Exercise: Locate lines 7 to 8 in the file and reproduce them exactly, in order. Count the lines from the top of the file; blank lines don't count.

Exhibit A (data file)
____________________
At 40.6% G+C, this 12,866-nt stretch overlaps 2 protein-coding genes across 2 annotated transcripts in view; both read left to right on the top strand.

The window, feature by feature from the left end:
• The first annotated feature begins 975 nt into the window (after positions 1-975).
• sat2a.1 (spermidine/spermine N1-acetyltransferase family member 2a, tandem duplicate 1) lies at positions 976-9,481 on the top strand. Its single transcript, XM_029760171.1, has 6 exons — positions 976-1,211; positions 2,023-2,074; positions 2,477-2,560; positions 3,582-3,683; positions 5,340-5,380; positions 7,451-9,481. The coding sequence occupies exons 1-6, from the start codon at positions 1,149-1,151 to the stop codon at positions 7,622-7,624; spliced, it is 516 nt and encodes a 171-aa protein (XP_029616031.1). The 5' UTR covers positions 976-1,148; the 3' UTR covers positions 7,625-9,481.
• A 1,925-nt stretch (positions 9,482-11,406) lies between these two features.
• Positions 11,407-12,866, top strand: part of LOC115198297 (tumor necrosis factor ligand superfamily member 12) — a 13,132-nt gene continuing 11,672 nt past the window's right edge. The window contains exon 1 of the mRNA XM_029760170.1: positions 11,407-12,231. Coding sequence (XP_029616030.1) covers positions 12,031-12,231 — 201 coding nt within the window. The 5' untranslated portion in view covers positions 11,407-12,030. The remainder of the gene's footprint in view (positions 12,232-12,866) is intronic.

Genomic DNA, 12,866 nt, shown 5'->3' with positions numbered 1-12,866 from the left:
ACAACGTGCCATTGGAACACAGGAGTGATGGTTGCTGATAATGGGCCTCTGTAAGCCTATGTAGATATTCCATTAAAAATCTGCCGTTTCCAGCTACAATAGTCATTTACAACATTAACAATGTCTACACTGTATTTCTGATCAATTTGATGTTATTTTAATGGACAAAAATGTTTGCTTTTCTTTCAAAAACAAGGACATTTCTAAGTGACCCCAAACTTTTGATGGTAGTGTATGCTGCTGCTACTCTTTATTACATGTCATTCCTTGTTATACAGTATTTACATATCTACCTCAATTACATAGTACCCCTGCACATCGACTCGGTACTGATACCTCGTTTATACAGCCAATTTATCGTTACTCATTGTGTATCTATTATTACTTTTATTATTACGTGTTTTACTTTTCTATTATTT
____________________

Genomic DNA, 12,866 nt, shown 5'->3' with positions numbered 1-12,866 from the left:
ACAACGTGCCATTGGAACACAGGAGTGATGGTTGCTGATAATGGGCCTCTGTAAGCCTATGTAGATATTCCATTAAAAATCTGCCGTTTCCAGCTACAATAGTCATTTACAACATTAACAATGTCTACACTGTATTTCTGATCAATTTGATGTTATTTTAATGGACAAAAATGTTTGCTTTTCTTTCAAAAACAAGGACATTTCTAAGTGACCCCAAACTTTTGATGGTAGTGTATGCTGCTGCTACTCTTTATTACATGTCATTCCTTGTTATACAGTATTTACATATCTACCTCAATTACATAGTACCCCTGCACATCGACTCGGTACTGATACCTCGTTTATACAGCCAATTTATCGTTACTCATTGTGTATCTATTATTACTTTTATTATTACGTGTTTTACTTTTCTATTATTT